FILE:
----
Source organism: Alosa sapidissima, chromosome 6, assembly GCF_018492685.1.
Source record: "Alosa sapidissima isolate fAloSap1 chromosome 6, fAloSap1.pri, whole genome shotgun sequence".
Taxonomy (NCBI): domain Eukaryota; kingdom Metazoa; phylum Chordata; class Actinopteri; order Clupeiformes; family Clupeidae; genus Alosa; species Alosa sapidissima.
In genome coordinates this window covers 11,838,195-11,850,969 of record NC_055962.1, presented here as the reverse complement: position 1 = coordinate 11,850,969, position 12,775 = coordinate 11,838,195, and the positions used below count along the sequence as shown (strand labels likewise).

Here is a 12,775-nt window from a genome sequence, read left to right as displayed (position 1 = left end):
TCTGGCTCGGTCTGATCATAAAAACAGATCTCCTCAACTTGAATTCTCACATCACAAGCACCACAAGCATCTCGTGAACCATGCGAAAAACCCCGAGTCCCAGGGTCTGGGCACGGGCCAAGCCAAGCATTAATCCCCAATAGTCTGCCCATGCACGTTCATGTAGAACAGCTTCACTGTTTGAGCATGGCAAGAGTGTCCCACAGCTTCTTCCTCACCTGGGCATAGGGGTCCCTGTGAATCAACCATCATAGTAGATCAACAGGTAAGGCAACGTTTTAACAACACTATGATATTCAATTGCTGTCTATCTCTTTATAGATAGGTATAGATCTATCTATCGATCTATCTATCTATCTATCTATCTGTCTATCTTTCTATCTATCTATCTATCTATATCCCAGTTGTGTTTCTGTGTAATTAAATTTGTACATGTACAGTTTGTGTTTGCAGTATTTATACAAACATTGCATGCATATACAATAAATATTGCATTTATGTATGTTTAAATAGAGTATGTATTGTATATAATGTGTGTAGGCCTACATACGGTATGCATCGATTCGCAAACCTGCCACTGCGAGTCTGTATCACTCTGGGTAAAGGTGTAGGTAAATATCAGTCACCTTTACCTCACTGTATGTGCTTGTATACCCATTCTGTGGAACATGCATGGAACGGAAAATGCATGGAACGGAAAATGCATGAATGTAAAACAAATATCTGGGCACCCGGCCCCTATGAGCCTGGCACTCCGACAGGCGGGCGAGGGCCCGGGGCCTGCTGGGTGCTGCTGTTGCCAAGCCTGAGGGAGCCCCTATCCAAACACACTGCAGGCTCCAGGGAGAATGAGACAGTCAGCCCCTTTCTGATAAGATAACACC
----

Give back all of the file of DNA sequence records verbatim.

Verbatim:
Source organism: Alosa sapidissima, chromosome 6, assembly GCF_018492685.1.
Source record: "Alosa sapidissima isolate fAloSap1 chromosome 6, fAloSap1.pri, whole genome shotgun sequence".
Taxonomy (NCBI): domain Eukaryota; kingdom Metazoa; phylum Chordata; class Actinopteri; order Clupeiformes; family Clupeidae; genus Alosa; species Alosa sapidissima.
In genome coordinates this window covers 11,838,195-11,850,969 of record NC_055962.1, presented here as the reverse complement: position 1 = coordinate 11,850,969, position 12,775 = coordinate 11,838,195, and the positions used below count along the sequence as shown (strand labels likewise).

Here is a 12,775-nt window from a genome sequence, read left to right as displayed (position 1 = left end):
TCTGGCTCGGTCTGATCATAAAAACAGATCTCCTCAACTTGAATTCTCACATCACAAGCACCACAAGCATCTCGTGAACCATGCGAAAAACCCCGAGTCCCAGGGTCTGGGCACGGGCCAAGCCAAGCATTAATCCCCAATAGTCTGCCCATGCACGTTCATGTAGAACAGCTTCACTGTTTGAGCATGGCAAGAGTGTCCCACAGCTTCTTCCTCACCTGGGCATAGGGGTCCCTGTGAATCAACCATCATAGTAGATCAACAGGTAAGGCAACGTTTTAACAACACTATGATATTCAATTGCTGTCTATCTCTTTATAGATAGGTATAGATCTATCTATCGATCTATCTATCTATCTATCTATCTGTCTATCTTTCTATCTATCTATCTATCTATATCCCAGTTGTGTTTCTGTGTAATTAAATTTGTACATGTACAGTTTGTGTTTGCAGTATTTATACAAACATTGCATGCATATACAATAAATATTGCATTTATGTATGTTTAAATAGAGTATGTATTGTATATAATGTGTGTAGGCCTACATACGGTATGCATCGATTCGCAAACCTGCCACTGCGAGTCTGTATCACTCTGGGTAAAGGTGTAGGTAAATATCAGTCACCTTTACCTCACTGTATGTGCTTGTATACCCATTCTGTGGAACATGCATGGAACGGAAAATGCATGGAACGGAAAATGCATGAATGTAAAACAAATATCTGGGCACCCGGCCCCTATGAGCCTGGCACTCCGACAGGCGGGCGAGGGCCCGGGGCCTGCTGGGTGCTGCTGTTGCCAAGCCTGAGGGAGCCCCTATCCAAACACACTGCAGGCTCCAGGGAGAATGAGACAGTCAGCCCCTTTCTGATAAGATAACACC